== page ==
- Triggered – The New Republic published an article the other day entitled “Trigger Happy: The ‘Trigger Warning’ Has Spread from Blogs to College Classes. Can It Be Stopped?” I thought it was both poorly argued and mean-spirited, and Melissa McEwan does a good job of breaking down how the article fails her.
Well, first it’s important to understand what a trigger warning actually is. And for that, it’s important to understand what being triggered really means: Being triggered does not mean “being upset” or “being offended” or “being angry,” or any other euphemism people who roll their eyes long-sufferingly in the direction of trigger warnings tend to imagine it to mean. Being triggered has a very specific meaning that relates to evoking a physical and/or emotional response to a survived trauma or sustained systemic abuse.
To say, “I was triggered” is not to say, as it is frequently mischaracterized, “I got my delicate fee-fees hurt.” It is to say, “I had a significantly mood-altering experience of anxiety.” Someone who is triggered may experience anything from a brief moment of dizziness, to a shortness of breath and a racing pulse, to a full-blown panic attack.
Speaking about trigger warnings as though they exist for the purposes of indulging fragile sensibilities fundamentally misses their purpose: To mitigate harm.
- The Trigger Warned Syllabus – Not everyone is a fan of trigger warnings, of course, but I find their arguments unpersuasive. Is it so burdensome to state upfront that you’ll be discussing something upsetting like sexual assault, abuse or warfare? Can’t lecturers list it on a syllabus so students can prepare themselves or speak to the teacher ahead of time?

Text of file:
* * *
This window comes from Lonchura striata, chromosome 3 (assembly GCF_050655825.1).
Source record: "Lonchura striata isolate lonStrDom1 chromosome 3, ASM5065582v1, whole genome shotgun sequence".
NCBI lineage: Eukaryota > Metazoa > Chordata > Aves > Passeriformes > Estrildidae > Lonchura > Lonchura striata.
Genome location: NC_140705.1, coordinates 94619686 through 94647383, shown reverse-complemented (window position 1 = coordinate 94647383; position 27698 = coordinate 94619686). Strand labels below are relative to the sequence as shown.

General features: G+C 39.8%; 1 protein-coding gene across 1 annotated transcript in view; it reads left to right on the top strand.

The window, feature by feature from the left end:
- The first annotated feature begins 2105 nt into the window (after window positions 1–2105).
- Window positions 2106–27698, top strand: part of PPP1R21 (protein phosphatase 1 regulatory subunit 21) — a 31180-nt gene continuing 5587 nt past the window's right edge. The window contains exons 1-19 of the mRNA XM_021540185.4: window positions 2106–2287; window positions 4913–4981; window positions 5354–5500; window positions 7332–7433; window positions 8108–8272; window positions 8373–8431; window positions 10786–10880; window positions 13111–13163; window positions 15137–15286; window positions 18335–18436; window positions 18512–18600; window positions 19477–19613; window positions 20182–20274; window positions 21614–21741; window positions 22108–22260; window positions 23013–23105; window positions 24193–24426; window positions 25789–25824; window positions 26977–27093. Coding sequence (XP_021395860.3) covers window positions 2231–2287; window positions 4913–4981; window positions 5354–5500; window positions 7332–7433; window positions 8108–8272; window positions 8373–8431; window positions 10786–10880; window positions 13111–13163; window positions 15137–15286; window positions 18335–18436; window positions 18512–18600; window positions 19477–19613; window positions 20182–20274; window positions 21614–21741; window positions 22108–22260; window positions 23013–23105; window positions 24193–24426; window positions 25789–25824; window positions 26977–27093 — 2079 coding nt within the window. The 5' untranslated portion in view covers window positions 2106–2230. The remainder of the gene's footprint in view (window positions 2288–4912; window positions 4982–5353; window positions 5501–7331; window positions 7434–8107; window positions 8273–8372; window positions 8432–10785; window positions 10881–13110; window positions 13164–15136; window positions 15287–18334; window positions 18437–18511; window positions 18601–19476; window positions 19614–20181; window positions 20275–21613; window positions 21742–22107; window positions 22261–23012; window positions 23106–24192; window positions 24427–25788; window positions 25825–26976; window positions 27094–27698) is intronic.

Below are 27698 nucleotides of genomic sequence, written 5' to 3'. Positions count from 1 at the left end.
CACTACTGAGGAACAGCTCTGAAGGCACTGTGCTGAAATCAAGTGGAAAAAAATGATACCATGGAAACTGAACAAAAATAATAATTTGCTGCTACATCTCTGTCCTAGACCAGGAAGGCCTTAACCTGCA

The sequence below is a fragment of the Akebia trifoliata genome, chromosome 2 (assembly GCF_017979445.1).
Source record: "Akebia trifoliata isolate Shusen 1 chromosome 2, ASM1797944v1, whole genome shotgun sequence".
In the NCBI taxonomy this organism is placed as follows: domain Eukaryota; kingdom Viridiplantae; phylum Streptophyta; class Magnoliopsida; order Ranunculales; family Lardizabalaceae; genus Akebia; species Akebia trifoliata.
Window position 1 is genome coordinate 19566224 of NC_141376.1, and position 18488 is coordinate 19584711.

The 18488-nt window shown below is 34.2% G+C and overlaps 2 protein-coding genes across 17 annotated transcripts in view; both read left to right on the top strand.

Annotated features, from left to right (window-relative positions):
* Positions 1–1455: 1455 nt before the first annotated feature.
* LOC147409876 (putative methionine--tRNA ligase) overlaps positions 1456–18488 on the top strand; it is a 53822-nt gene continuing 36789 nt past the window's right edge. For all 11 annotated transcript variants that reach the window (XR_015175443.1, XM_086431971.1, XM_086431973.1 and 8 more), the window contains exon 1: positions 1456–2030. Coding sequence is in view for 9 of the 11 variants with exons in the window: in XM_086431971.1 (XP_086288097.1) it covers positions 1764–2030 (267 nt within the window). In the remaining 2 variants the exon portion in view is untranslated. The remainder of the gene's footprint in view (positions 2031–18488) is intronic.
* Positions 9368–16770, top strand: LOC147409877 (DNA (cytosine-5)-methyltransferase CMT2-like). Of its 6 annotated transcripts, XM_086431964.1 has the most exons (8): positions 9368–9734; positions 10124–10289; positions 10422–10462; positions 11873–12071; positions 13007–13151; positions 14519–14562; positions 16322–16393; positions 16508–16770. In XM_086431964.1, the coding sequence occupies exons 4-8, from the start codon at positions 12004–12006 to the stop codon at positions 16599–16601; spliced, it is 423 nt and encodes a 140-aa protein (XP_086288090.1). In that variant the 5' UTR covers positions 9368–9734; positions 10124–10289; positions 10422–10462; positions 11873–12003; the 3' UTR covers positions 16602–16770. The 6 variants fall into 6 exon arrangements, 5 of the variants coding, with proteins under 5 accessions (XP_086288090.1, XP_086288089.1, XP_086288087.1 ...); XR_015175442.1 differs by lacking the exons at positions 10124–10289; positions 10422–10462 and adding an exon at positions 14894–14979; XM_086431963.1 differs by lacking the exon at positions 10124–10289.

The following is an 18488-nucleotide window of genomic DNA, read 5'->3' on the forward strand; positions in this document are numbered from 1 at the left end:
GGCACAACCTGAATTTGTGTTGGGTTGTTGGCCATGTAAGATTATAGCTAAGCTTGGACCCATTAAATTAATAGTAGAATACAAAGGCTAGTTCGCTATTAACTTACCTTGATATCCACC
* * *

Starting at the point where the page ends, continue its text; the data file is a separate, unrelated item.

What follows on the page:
But, I’m not sure that’s at all the kind of deliberation universities are doing with their trigger warning policies. Call me cynical, but the “student-customer” movement is the soft power arm of the neo-liberal corporatization of higher education. No one should ever be uncomfortable because students do not pay to feel things like confusion or anger. That sounds very rational until we consider how the student-customer model doesn’t silence power so much as it stifles any discourse about how power acts on people.
- Forget The Oscar: Jared Leto Was Miscast in Dallas Buyers Club – Time ran this and another piece criticizing Hollywood’s practice of using male actors to portray trans women. Not only does it limit the work available for trans actresses, it perpetuates this idea that trans women are just men in a dress and makeup and playing a role.
As a trans woman, I’ve been watching movies that have major roles with trans characters for years. Film after film, I’ve sat on my couch or theater seat and wondered to myself why the directors almost never get it right. Why is the main or supporting character played by a cisgender person when they have plenty of other actors in the film that are trans, and giving a stellar performance? Did the investors of the film decide it was too risky? Was it the director who felt that the trans people who auditioned were not good enough? Did the director even audition trans people?
- It Turns Out My Partner Is a Woman, So What Does That Make Me? – I thought this was an honest, thought-provoking look at how gender and orientation intersect and when language can’t quite do it justice.